- 1 hr 39 min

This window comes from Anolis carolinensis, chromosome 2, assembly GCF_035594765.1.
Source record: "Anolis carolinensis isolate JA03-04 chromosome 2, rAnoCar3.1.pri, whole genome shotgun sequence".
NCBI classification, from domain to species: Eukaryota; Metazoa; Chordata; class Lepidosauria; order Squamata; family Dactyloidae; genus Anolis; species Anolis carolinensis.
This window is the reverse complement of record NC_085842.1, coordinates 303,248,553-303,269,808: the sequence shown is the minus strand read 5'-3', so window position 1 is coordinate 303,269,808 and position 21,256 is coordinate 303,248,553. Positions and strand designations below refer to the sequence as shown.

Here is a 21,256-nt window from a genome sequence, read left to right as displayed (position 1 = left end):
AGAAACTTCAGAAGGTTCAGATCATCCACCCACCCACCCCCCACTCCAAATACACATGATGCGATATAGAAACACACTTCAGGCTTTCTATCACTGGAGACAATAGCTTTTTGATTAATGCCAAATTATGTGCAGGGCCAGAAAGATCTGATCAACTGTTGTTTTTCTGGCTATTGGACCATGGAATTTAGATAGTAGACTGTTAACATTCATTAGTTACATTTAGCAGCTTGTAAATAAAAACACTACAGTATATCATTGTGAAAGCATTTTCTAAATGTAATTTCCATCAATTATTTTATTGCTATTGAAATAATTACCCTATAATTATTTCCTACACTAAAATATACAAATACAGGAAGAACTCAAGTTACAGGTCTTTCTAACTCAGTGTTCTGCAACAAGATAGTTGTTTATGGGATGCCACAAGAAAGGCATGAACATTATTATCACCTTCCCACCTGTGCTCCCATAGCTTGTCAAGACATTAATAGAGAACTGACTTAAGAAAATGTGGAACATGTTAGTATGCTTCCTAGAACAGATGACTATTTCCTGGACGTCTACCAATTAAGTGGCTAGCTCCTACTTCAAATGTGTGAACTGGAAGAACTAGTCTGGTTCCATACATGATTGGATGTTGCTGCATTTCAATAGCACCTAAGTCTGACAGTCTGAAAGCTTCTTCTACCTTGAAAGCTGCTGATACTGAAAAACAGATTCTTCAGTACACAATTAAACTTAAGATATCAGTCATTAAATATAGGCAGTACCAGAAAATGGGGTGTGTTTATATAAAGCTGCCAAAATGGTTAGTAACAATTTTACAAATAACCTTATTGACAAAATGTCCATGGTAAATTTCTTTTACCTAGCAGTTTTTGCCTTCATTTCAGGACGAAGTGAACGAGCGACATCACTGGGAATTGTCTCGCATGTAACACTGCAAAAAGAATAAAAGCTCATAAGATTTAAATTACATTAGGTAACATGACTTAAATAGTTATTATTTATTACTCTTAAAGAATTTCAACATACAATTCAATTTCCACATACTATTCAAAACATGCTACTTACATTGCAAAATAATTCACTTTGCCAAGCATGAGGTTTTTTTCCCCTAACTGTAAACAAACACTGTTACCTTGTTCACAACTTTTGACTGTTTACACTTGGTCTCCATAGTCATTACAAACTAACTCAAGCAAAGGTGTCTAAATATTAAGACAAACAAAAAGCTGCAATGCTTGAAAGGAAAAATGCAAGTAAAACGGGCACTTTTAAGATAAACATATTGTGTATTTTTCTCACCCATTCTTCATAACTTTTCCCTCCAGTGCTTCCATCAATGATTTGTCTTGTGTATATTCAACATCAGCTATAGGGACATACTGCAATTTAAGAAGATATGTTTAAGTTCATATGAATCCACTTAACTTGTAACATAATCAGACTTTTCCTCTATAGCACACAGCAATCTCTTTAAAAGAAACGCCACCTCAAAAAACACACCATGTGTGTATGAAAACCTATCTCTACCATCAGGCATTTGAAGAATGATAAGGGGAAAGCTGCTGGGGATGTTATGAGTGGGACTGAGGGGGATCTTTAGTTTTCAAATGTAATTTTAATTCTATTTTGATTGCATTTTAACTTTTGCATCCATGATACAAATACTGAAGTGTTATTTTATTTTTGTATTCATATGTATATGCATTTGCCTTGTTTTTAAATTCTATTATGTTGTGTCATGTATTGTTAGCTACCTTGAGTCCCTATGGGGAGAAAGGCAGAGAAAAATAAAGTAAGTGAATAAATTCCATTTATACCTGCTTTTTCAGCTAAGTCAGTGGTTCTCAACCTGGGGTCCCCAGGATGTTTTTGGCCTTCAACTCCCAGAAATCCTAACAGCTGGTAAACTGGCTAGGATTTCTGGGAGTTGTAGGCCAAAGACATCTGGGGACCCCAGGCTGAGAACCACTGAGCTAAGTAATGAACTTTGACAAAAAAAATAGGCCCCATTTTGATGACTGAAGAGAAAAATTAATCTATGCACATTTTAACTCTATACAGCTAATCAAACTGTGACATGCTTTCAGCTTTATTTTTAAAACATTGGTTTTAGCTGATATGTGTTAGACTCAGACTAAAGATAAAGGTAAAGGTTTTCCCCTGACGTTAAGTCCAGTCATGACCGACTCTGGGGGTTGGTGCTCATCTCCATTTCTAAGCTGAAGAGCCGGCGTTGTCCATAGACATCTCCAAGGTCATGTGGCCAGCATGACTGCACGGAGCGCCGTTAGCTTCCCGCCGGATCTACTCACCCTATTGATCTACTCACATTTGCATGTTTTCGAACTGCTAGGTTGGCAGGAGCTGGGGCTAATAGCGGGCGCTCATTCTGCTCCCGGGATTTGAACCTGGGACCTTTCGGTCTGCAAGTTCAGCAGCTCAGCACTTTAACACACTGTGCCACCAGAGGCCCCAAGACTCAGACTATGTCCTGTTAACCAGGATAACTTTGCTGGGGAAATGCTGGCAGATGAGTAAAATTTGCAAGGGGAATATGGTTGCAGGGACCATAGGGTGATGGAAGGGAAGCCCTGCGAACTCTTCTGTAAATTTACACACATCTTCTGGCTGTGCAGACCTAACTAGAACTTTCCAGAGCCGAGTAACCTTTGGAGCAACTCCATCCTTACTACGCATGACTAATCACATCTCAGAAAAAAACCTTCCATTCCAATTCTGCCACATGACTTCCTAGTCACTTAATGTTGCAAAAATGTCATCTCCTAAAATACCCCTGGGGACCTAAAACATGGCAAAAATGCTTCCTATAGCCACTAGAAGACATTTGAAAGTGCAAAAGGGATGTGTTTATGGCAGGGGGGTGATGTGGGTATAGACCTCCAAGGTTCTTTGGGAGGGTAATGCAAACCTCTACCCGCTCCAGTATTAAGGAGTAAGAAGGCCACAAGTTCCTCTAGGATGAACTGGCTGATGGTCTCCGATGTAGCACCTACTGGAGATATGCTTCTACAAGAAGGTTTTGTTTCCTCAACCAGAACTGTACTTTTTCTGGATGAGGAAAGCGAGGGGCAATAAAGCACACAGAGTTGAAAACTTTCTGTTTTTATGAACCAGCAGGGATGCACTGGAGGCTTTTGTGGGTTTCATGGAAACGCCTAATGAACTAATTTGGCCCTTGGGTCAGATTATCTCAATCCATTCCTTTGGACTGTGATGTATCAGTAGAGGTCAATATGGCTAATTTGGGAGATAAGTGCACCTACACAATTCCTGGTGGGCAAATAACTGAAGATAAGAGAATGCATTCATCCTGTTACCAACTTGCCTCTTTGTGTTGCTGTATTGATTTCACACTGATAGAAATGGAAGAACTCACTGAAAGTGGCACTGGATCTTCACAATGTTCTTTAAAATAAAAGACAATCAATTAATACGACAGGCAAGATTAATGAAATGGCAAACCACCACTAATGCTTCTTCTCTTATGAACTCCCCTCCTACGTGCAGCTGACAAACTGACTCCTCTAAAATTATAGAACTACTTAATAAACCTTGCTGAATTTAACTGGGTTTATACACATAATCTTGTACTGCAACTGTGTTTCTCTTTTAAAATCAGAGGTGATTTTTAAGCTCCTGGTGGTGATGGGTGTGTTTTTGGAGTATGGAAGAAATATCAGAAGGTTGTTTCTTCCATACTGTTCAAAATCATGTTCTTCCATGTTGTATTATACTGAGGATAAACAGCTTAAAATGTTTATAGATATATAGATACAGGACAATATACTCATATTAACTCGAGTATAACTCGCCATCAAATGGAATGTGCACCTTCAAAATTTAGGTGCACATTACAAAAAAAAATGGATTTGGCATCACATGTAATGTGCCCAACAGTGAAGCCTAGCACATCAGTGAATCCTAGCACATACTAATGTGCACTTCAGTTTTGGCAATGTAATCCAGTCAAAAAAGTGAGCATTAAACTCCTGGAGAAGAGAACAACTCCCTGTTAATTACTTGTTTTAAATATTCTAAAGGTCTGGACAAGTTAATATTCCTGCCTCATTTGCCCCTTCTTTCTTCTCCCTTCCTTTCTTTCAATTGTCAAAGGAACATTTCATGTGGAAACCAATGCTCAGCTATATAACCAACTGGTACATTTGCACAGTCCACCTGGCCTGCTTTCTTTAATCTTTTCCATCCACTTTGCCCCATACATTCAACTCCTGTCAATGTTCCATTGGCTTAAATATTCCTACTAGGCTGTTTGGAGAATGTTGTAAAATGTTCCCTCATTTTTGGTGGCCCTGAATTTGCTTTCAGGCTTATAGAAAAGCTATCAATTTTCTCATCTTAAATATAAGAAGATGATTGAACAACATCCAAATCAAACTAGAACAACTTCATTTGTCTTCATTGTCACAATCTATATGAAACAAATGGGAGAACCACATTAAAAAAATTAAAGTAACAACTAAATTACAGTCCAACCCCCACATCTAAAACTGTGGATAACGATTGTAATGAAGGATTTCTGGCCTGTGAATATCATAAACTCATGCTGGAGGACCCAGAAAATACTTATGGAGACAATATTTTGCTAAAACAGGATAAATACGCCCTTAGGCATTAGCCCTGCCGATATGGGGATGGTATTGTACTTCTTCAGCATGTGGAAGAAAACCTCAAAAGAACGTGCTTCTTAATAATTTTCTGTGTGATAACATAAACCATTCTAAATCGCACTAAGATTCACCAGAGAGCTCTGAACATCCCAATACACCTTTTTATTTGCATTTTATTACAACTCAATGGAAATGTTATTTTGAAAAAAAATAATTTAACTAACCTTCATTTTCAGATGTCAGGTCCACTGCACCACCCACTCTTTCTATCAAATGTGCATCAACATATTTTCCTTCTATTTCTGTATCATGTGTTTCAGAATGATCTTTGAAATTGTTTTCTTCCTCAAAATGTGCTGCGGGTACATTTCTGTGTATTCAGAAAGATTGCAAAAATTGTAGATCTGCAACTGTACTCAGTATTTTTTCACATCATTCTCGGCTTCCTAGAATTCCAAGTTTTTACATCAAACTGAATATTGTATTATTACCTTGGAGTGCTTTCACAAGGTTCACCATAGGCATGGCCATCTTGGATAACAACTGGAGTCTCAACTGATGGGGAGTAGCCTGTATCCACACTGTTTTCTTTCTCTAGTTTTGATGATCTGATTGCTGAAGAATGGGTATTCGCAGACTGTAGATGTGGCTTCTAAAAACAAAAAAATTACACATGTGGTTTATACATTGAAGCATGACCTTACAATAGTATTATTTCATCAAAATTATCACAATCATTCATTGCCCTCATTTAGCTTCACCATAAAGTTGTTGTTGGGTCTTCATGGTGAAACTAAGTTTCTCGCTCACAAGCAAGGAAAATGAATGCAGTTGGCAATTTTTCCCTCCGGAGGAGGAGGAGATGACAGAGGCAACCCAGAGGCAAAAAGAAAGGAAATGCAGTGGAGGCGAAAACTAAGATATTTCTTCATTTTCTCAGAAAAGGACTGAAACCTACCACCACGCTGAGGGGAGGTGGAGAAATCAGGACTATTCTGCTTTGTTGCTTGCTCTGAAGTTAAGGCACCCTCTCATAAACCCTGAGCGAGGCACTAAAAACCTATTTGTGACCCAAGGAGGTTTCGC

In the movie Simba from 1955, viewers are taken on a journey through the turmoil and upheaval of colonial Kenya. Dirk Bogarde stars as Alan Howard, a British soldier stationed in Kenya who is tasked with keeping the peace amidst rising tensions between the colonial settlers and the local Kenyan tribes. Virginia McKenna stars as Mary Crawford, a young woman who becomes involved in the conflict when her husband is killed by the Mau Mau, a secret society made up of Kenyan rebels. As the tension mounts, Howard finds himself torn between his duty to uphold British law and his growing sympathy for the Kenyan rebels. Meanwhile, Mary becomes increasingly drawn into the conflict as she begins to question the morality of British colonial rule. The movie is a powerful portrayal of the complex relationships between colonizers and colonized, and the ways in which violence and oppression can breed further violence and oppression. Throughout the film, viewers are confronted with difficult questions about racism, imperialism, and the ethics of war. The performances in the movie are outstanding, with Bogarde and McKenna both delivering nuanced and emotionally resonant portrayals of their characters. Basil Sydney also delivers a strong performance as Colonel Bridgenorth, another British soldier who becomes involved in the conflict. One of the most striking aspects of the movie is the way in which it deals with the violence of colonial rule. Director Brian Desmond Hurst does not shy away from depicting the atrocities committed by the British during the conflict, including brutal interrogations and executions of suspected rebels. At the same time, he also shows the violence inflicted upon the British settlers by the rebels. Through it all, the movie maintains a sense of urgency and intensity that keeps viewers on the edge of their seats. The sweeping cinematography captures the stunning beauty of the Kenyan landscape, while also underscoring the brutality of the conflict. Overall, Simba is a powerful and thought-provoking movie that offers a nuanced and complex portrait of colonialism and its legacy. Its themes and messages are as relevant today as they were over 60 years ago, and its honest portrayal of violence and oppression offers an important reminder of the need for compassion and empathy, even in the midst of conflict.